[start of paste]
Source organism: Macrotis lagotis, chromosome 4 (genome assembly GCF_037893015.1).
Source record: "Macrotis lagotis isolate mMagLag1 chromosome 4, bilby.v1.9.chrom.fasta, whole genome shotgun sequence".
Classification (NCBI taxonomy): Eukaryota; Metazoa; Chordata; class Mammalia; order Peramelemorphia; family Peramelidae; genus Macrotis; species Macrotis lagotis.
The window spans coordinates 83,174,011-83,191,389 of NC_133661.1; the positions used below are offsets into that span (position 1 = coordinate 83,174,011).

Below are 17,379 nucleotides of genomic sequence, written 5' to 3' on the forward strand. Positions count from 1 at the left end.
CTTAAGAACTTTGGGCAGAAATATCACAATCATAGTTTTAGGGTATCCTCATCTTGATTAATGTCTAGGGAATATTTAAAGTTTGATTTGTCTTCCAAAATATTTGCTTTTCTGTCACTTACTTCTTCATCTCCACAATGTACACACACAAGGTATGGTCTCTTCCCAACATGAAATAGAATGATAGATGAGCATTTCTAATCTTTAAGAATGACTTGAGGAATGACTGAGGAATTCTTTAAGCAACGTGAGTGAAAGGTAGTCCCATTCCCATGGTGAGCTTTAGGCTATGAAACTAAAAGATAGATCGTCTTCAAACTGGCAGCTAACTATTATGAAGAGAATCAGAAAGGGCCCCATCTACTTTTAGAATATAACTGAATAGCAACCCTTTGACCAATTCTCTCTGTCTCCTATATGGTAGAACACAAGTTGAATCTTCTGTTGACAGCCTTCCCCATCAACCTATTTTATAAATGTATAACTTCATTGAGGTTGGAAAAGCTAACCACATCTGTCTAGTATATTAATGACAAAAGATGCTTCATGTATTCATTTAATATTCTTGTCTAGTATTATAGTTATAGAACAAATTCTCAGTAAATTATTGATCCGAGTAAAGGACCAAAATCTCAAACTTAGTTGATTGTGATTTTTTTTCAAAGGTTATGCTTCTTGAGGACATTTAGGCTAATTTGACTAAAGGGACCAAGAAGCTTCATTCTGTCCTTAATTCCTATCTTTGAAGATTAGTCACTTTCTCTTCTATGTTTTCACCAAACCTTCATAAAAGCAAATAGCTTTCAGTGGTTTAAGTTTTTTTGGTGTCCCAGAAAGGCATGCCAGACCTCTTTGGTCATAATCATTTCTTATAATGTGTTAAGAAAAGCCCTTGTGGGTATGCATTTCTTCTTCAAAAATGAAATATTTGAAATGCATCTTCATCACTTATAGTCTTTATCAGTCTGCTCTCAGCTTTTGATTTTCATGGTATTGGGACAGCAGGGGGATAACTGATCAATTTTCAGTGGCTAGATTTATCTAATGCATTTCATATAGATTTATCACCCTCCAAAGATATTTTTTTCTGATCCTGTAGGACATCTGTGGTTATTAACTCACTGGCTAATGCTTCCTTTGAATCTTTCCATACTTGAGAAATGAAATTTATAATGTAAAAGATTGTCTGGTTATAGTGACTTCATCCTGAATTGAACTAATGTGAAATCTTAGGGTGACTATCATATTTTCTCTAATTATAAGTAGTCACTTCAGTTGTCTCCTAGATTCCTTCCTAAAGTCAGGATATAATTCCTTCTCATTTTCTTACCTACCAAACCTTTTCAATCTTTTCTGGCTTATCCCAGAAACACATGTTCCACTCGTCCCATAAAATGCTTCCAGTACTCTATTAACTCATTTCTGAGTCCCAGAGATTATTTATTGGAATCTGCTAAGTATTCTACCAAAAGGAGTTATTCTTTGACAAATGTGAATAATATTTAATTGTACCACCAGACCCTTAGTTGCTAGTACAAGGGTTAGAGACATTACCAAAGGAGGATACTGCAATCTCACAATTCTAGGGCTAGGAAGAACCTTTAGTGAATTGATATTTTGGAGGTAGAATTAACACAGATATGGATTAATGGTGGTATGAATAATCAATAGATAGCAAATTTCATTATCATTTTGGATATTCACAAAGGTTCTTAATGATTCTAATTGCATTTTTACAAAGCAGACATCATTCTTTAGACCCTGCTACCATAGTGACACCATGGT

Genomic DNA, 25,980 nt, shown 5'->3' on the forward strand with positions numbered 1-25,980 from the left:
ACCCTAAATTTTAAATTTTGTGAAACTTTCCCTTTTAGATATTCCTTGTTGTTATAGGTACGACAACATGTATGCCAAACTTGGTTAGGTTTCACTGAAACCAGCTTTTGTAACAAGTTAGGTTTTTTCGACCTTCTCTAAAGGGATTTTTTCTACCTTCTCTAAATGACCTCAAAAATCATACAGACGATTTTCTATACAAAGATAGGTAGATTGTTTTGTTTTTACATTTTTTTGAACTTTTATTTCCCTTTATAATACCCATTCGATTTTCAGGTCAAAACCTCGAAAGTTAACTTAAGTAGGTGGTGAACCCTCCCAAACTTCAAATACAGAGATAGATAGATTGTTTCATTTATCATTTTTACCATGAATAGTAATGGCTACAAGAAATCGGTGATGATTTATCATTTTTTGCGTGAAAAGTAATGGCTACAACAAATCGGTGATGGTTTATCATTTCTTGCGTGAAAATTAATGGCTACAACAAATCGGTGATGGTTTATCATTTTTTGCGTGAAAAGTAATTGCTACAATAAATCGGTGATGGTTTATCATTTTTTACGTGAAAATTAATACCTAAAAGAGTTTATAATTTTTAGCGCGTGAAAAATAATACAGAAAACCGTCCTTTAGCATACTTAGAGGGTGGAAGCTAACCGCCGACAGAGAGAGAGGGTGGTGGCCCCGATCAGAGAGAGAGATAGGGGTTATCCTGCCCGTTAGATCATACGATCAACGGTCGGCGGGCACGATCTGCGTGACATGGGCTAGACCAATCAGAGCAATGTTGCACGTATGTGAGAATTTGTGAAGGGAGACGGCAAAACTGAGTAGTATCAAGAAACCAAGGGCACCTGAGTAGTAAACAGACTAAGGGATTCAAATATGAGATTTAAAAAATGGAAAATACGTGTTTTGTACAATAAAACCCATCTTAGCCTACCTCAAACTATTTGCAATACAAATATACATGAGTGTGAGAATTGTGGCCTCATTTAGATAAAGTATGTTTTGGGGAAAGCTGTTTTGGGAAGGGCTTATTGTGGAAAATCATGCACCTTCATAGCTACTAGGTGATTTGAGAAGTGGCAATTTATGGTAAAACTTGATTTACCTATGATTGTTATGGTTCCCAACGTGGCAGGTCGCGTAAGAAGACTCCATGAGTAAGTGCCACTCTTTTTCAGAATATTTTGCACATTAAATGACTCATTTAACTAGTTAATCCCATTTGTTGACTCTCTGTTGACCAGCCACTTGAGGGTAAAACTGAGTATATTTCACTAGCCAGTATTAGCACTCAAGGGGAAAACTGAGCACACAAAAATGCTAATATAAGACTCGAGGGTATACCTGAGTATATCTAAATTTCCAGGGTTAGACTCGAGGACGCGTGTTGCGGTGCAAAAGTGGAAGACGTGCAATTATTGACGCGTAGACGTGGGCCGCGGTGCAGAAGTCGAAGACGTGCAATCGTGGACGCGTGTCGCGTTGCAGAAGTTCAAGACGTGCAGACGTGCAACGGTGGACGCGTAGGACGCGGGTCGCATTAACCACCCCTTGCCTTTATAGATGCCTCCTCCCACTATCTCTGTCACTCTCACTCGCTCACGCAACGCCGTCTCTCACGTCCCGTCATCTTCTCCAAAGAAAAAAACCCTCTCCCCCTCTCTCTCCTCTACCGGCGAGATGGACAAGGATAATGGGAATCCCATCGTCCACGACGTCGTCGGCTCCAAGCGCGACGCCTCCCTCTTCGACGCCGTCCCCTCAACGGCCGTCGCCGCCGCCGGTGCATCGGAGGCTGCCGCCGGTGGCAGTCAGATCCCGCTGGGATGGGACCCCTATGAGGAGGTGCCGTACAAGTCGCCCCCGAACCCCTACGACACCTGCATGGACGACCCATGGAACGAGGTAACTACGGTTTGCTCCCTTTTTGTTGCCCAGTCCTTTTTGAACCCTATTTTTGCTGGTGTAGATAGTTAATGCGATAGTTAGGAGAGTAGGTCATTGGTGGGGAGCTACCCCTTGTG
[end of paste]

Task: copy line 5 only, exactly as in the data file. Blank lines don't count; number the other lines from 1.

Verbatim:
Below are 17,379 nucleotides of genomic sequence, written 5' to 3' on the forward strand. Positions count from 1 at the left end.